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Pediatric Dka Case Scenario

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In this video, Dr. Michael Agus discusses the risk factors, signs, symptoms, and treatment of cerebral edema in diabetic ketoacidosis. Please visit: www.openpediatrics.org OPENPediatrics is an interactive digital learning platform for healthcare clinicians sponsored by Boston Children's Hospital and in collaboration with the World Federation of Pediatric Intensive and Critical Care Societies. It is designed to promote the exchange of knowledge between healthcare providers around the world caring for critically ill children in all resource settings. The content includes internationally recognized experts teaching the full range of topics on the care of critically ill children. All content is peer-reviewed and open access-and thus at no expense to the user. For further information on how to enroll, please email: [email protected] Please note: OPENPediatrics does not support nor control any related videos in the sidebar, these are placed by Youtube. We apologize for any inconvenience this may cause.

High Fidelity Simulation Case: Teaching Diabetic Ketoacidosis With Cerebral Edema

High Fidelity Simulation Case: Teaching Diabetic Ketoacidosis with Cerebral Edema To view all publication components, extract (i.e., unzip) them from the downloaded .zip file. Editor's Note: This publication predates our implementation of the Educational Summary Report in 2016 and thus displays a different format than newer publications. Diabetic ketoacidosis is a common complaint throughout the emergency departments of the United States. However, the subsequent development of cerebral edema is a rarely encountered and critical clinical entity. Though residents and medical students have a great deal of exposure through their clinical time to diabetic ketoacidosis, very few have the opportunity to witness the development of cerebral edema and aid in its management. It is for this reason that this simulation has been developed to prepare the learner for the actual disease process should it occur. This simulation case goes through the recognition and management of this challenging condition. The learner should demonstrate expected competencies in the management of both clinical entities however the primary focus is in the simulation of the development and subsequent management of cer Continue reading >>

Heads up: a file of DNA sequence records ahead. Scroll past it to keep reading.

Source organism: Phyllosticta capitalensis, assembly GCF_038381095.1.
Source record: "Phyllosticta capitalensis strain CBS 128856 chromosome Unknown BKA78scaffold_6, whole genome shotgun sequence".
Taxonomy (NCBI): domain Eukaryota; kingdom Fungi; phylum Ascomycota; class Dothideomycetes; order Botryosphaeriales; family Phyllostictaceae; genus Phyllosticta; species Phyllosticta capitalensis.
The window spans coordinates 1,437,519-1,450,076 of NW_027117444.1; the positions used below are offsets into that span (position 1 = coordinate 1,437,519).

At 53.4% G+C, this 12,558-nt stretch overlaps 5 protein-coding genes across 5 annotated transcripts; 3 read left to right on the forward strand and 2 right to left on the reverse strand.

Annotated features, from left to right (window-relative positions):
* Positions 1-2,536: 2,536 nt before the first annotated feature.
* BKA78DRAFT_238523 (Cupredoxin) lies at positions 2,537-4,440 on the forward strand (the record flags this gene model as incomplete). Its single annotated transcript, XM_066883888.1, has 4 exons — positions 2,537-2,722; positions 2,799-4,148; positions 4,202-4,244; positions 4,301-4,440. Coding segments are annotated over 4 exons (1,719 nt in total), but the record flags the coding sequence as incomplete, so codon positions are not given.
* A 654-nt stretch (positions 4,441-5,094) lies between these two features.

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Popular Questions

  1. AbbaZabba

    OK So I was trying to learn more about Ketosis and came across a forum where a guy claimed you could reach ketosis in just 24hours of water fasting. I really wish I could start it right now but I already had a cliff bar today so I may not start this until this weekend but here is what you do.
    - The day before you want to start your water fast you eat only fruit, so that is the only carbs and glucose in your system. He says to preferably eat it for 2-3 days in advance.
    - On Day 1 of the fast you drink 8oz of orange juice and then you walk for 2-3 hours or around 5-6.5 miles. He claims this will burn all of your carb reserves and go directly into ketosis by the next morning.
    - After the first day you do not exercise and just continue on to the normal water only fast.
    I need a weekend day to be able to walk around for 3 continuos hours & a few days planning so I think I am going to try and start fruit fasting tomorrow or Thursday and then start the fast Saturday. I really want to get into Ketosis for awhile because I have plenty of fat to burn. I am also a highly toxic person and I know this so it would be nice to really flush stuff out.
    If anyone wants to trade kik names & join me this weekend hit me up!
    Here is the link where I found this stuff: http://www.stevepavl...s-24-hours.html

  2. Caliico

    Sounds a little complicated? You will reach ketosis within 24-48h by simply water fasting.

  3. xoxomelodie

    Yeah it's not a big secret. It's very easy after a day of fasting. Heck the hours of walking sound terrible to me. Maybe 30 mns of running or on the elliptical while fasting. Also, depending on how long you're planning on water fasting, you will barely be able to do anything and you will lose all muscle mass. Plus fasting/juicing does not make you detoxify.
    I mean, don't get me wrong. I've done this before successfully so you will shed weight but better have the facts. And if you ever feel you're getting too weak, just remember just some protein and fat can go a long way in strengthening your resolve and it will not ruin the diet.